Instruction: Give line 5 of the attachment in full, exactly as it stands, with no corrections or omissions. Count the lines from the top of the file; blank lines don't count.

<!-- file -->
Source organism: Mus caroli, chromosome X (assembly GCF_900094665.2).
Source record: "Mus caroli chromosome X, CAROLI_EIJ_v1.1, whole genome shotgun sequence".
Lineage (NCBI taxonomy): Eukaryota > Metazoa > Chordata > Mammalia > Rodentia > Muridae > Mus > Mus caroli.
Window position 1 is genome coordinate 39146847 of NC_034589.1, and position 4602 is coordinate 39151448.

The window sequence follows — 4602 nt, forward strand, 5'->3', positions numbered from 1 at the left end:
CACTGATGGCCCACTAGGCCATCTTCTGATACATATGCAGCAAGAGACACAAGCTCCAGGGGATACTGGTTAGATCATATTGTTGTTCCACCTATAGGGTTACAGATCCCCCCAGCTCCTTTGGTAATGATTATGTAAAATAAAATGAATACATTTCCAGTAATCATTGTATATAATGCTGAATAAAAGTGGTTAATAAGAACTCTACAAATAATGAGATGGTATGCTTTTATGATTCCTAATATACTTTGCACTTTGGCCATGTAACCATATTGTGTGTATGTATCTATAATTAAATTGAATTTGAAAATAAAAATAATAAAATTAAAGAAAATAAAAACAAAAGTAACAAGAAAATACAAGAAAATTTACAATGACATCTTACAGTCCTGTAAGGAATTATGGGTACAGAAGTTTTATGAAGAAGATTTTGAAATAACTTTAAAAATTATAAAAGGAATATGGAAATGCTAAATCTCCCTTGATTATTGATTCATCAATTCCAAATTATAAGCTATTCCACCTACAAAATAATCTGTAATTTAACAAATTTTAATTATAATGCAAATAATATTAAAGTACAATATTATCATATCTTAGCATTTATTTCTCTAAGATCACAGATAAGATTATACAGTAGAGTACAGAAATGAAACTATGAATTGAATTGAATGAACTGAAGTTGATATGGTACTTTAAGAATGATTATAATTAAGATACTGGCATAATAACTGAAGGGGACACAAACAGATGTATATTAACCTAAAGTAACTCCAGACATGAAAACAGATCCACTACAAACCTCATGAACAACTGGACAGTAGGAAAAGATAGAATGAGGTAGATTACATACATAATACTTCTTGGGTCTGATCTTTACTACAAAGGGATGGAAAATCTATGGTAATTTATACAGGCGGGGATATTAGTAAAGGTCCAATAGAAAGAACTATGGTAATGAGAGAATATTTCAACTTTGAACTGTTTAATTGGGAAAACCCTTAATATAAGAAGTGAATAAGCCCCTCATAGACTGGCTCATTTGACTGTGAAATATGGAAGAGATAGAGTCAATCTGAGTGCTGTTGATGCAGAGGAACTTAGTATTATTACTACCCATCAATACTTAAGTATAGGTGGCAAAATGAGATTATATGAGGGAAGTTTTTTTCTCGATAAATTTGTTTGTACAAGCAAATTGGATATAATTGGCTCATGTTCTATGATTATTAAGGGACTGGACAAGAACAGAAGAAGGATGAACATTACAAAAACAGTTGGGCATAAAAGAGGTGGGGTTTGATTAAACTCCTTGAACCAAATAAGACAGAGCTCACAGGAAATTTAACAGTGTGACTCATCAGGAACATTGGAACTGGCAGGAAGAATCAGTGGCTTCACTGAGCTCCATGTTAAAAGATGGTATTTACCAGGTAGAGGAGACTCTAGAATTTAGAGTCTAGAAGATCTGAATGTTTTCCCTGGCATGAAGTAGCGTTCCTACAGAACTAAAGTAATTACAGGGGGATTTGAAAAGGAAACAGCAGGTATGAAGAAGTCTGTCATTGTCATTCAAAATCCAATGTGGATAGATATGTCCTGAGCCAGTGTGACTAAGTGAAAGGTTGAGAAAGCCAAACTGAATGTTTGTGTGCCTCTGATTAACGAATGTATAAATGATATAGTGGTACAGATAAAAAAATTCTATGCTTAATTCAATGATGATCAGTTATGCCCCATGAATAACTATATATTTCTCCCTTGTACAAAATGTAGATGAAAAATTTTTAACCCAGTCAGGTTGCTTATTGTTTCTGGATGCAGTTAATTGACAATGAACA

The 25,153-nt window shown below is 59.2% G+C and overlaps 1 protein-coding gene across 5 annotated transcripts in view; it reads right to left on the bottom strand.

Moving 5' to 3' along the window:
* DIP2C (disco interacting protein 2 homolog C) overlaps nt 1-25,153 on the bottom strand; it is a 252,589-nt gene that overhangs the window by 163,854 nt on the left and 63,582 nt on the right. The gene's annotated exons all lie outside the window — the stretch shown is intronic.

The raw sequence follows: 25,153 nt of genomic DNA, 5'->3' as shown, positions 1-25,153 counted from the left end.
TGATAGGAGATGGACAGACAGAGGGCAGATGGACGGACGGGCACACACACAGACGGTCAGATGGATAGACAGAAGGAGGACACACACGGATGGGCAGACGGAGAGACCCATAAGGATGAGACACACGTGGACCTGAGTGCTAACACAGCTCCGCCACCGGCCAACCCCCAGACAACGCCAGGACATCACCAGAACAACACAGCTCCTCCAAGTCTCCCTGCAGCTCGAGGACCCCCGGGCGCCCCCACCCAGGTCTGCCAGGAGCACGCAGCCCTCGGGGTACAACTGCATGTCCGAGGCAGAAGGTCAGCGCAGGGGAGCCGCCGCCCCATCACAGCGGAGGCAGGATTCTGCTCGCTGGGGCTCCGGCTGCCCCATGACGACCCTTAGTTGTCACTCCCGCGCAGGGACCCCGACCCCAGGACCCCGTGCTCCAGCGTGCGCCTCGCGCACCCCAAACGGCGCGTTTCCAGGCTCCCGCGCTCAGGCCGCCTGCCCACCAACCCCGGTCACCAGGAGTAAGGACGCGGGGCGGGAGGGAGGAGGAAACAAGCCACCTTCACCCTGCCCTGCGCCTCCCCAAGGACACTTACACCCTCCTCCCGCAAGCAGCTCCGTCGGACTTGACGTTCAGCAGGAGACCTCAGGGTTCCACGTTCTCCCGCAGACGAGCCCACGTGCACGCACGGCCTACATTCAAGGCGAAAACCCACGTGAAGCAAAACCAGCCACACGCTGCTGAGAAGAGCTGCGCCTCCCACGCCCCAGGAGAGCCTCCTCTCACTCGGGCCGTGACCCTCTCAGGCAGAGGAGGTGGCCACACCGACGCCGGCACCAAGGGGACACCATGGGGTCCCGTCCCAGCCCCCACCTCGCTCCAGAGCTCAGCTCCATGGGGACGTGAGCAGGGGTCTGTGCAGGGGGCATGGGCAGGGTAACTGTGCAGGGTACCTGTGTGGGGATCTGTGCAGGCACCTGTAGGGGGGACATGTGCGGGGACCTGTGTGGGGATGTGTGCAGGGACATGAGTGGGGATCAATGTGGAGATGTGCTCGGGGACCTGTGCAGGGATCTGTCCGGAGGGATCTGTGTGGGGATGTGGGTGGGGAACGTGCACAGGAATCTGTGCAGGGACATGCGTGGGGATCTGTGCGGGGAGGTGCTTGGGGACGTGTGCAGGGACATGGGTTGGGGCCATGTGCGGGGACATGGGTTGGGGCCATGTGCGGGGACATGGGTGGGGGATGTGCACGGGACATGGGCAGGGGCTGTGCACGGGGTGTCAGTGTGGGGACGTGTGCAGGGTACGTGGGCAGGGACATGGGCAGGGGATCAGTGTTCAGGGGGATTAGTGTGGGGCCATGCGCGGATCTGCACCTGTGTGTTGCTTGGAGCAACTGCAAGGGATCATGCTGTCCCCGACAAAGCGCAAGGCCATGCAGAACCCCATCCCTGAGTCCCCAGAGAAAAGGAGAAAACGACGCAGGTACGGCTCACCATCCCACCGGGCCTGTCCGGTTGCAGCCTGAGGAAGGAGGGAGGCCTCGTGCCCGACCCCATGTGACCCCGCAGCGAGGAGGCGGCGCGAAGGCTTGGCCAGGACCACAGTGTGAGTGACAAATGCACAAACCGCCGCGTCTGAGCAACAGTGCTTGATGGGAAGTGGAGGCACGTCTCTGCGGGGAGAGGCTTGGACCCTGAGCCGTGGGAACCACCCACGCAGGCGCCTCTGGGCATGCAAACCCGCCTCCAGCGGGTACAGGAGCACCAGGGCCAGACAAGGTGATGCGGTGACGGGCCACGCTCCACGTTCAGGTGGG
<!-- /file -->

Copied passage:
The window sequence follows — 4602 nt, forward strand, 5'->3', positions numbered from 1 at the left end: